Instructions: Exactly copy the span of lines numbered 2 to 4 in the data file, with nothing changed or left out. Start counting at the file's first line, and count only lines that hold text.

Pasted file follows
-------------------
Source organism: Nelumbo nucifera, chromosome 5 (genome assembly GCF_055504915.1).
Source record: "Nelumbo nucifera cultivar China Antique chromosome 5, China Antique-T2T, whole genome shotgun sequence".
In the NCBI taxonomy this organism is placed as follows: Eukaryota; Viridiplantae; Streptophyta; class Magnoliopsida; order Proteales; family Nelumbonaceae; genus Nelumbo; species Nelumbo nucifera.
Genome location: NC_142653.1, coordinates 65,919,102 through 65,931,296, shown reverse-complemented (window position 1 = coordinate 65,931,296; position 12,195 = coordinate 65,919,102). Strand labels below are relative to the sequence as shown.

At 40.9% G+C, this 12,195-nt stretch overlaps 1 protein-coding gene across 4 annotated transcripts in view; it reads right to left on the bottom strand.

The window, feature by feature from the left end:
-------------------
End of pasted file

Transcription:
Source record: "Nelumbo nucifera cultivar China Antique chromosome 5, China Antique-T2T, whole genome shotgun sequence".
In the NCBI taxonomy this organism is placed as follows: Eukaryota; Viridiplantae; Streptophyta; class Magnoliopsida; order Proteales; family Nelumbonaceae; genus Nelumbo; species Nelumbo nucifera.
Genome location: NC_142653.1, coordinates 65,919,102 through 65,931,296, shown reverse-complemented (window position 1 = coordinate 65,931,296; position 12,195 = coordinate 65,919,102). Strand labels below are relative to the sequence as shown.